The cup winners of association 25 entered the second qualifying round instead of the first qualifying round. The cup winners of associations 50 and 51 entered the first qualifying round instead of the preliminary round. A Europa League place is vacated when a team qualifies for both the Champions League and the Europa League, or qualifies for the Europa League by more than one method; when a place is vacated, it is redistributed within the national association by the following rules: When the domestic cup winners qualify for the Champions League, their Europa League place is vacated. As a result, the highest-placed team in the league which have not yet qualified for European competitions qualify for the Europa League, with the Europa League qualifiers which finish above them in the league moved up one "place"; when the domestic cup winners qualify for the Europa League through league position, their place through the league position is vacated. As a result, the highest-placed team in the league which have not yet qualified for European competitions qualify for the Europa League, with the Europa League qualifiers which finish above them in the league moved up one "place" if possible.
For associations where a Europa League place is reserved for either the League Cup or end-of-season European competition play-offs winners, they always qualify for the Europa League as the "lowest-placed" qualifier. If the League Cup winners have qualified for European competitions through other methods, this reserved Europa League place is taken by the highest-placed team in the league which have not yet qualified for European competitions; the labels in the parentheses show how each team qualified for the place of its starting round: CW: Cup winners 2nd, 3rd, 4th, 5th, 6th, etc.: League position LC: League Cup winners RW: Regular season winners PW: End-of-season Europa League play-offs winners UCL: Transferred from the Champions League GS: Third-placed teams from the group stage PO: Losers from the play-off round Q3: Losers from the third qualifying round Q2: Losers from the second qualifying round Q1: Losers from the first qualifying round PR: Losers from the preliminary round No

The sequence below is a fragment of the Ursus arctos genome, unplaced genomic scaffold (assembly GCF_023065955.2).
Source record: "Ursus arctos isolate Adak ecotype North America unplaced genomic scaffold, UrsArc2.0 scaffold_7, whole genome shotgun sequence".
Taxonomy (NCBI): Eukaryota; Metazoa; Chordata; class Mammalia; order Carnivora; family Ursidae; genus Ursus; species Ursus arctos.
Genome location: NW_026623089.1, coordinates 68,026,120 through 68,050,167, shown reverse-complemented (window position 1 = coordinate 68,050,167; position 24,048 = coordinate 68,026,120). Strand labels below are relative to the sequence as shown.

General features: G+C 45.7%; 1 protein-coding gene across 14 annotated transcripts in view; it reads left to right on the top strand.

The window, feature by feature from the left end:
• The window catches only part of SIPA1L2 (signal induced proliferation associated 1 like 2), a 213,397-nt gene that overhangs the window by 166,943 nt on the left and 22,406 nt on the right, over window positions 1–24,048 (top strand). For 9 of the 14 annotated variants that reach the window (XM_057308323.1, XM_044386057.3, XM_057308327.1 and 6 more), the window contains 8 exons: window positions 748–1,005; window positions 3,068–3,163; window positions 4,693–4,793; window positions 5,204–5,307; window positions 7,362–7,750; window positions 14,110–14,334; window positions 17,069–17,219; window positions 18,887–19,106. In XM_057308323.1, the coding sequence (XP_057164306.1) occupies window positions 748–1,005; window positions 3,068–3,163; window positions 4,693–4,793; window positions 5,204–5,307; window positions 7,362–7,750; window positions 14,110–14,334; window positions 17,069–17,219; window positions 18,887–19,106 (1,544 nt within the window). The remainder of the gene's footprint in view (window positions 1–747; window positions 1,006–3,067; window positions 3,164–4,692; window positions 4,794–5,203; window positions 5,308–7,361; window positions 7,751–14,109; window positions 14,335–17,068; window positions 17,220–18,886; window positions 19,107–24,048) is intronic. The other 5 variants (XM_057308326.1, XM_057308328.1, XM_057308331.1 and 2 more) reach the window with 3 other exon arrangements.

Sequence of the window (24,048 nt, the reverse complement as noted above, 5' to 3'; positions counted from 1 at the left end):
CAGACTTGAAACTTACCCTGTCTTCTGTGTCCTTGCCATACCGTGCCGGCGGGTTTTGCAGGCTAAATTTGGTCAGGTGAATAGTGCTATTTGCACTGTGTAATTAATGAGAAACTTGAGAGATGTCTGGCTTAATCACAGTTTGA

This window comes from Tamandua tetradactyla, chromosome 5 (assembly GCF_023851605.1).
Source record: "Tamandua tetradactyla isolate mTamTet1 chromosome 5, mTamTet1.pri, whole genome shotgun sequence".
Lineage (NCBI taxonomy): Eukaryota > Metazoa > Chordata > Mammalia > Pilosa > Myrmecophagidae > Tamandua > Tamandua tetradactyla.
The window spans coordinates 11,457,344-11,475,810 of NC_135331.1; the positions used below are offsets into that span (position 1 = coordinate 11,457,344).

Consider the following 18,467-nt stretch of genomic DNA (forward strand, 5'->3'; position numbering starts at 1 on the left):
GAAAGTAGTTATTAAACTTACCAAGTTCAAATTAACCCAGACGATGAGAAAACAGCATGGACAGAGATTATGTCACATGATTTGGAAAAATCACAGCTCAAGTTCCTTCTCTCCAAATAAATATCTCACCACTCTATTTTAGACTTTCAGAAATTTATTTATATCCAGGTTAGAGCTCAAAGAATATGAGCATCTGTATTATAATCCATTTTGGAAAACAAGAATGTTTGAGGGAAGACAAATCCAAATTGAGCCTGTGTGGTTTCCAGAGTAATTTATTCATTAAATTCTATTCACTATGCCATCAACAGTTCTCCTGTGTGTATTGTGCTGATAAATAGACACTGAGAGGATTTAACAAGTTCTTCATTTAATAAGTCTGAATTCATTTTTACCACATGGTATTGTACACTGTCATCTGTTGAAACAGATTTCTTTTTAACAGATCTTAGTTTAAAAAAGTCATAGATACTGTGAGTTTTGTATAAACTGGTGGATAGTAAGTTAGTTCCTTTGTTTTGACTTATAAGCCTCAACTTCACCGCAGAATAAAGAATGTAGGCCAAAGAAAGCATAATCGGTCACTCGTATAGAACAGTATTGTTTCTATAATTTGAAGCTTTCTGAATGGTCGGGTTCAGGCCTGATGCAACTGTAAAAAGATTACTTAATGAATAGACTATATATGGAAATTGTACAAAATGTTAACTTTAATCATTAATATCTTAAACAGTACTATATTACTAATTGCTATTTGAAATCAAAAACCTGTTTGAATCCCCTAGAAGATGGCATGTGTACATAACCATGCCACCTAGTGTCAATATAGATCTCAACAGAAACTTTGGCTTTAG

Unió Esportiva Engordany is an Andorran football and basketball club based in Escaldes-Engordany. The club football section plays in Primera Divisió; the club was founded on 2 October 1980 as Unió Esportiva Engordany Futbol Club in the main venue of Engordany by Manuel Puerta Martín, Manuel Varela Valés and Josep Rodríguez Sànchez. On 28 January 1981 the club was established and was renamed as UE Engordany. In 2001 the club was affiliated in the FAF and began competing in the Segona Divisió, being promoted to Primera Divisió in 2003; however the club was relegated the following year after one season playing in the Andorran top league. In the 2006–07 season they finished 3rd in the Andorran 2nd division; because FC Santa Coloma's B Team, who finished 2nd, was not eligible for the 1st division, they went into play-offs against 7th from the 1st division, Encamp. By winning 2–1 at home and drawing 3–3 in the away game, they were promoted to the premier Andorran league for the 2007–08 season; the club finished 7th facing the relegation play-offs against UE Extremenya.